Talking Story About Maui’s Coral Reefs

Dirt road waiting to be restored in Maui, Hawaii

Last month, we were honored to be selected by the National Fish and Wildlife Foundation (NFWF) as a recipient of the Coral Reef Conservation Fund grant, our second in as many years. 

The grant supports our restoration projects in West Maui, Hawai‘i where we’re planting native plants along stream banks and degraded agricultural lands to keep land-based pollution out of the marine environment. 

During rain storms, sediment and nutrients run off the fallow sugarcane and pineapple fields into the ocean where they smother coral reefs. The native plants help stabilize the steep slope and trap sediment in situ.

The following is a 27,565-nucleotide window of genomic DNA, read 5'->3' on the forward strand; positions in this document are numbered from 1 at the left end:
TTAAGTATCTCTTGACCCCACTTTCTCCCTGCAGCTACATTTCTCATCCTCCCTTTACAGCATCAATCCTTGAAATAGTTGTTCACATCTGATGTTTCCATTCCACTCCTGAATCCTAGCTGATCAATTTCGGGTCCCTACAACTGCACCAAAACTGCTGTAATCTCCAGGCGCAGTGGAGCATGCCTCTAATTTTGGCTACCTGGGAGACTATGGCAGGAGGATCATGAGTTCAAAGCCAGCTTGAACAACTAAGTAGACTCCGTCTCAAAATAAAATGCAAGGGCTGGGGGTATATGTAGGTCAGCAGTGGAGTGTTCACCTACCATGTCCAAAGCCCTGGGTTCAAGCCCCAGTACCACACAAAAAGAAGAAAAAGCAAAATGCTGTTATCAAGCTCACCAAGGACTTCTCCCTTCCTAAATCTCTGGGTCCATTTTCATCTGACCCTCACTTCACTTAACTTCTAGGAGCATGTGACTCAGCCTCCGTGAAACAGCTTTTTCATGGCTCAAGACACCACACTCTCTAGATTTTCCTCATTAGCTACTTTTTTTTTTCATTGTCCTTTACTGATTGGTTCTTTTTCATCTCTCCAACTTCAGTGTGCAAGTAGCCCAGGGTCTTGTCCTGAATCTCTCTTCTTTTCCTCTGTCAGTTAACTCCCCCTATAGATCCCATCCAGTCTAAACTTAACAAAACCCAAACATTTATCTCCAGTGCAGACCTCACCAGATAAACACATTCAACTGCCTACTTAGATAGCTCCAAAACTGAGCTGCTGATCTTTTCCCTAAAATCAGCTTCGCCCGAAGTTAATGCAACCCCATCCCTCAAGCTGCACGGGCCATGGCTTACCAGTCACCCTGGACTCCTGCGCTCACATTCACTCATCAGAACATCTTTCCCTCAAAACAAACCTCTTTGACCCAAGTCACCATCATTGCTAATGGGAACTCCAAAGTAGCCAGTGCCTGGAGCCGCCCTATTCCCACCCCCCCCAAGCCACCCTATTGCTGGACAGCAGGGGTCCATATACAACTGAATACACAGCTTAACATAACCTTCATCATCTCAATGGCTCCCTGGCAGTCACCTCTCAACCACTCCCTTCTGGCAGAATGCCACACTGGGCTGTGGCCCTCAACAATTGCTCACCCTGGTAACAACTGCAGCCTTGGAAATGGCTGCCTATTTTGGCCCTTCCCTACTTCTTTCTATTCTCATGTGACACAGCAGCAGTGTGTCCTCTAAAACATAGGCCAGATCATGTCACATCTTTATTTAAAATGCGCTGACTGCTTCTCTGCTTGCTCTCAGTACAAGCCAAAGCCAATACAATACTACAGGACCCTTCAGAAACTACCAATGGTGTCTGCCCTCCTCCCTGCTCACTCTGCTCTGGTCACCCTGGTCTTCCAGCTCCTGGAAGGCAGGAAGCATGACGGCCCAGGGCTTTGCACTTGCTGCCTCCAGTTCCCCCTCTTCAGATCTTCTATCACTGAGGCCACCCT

On January 21, 2021 we were honored to participate in NFWF’s Get to Know the Grantees webinar for all grant recipients. This year’s theme was Maui Nui Coral Reefs and we joined some of our partners and fellow grant recipients, like Ridge to Reefs, Inc. and Maui Nui Marine Resource Council, to share our knowledge about what is happening to Maui’s coral reefs and how we can partner with other organizations to save them. 

“It is really great being part of this community of practitioners and having the space to learn from our partners in Maui Nui,” says Jen Vander Veur, CORAL’s Senior Program Manager in Maui. “This webinar paved the way for scaling our impact through future collaborations on other islands, like Lanai and Molokai.”

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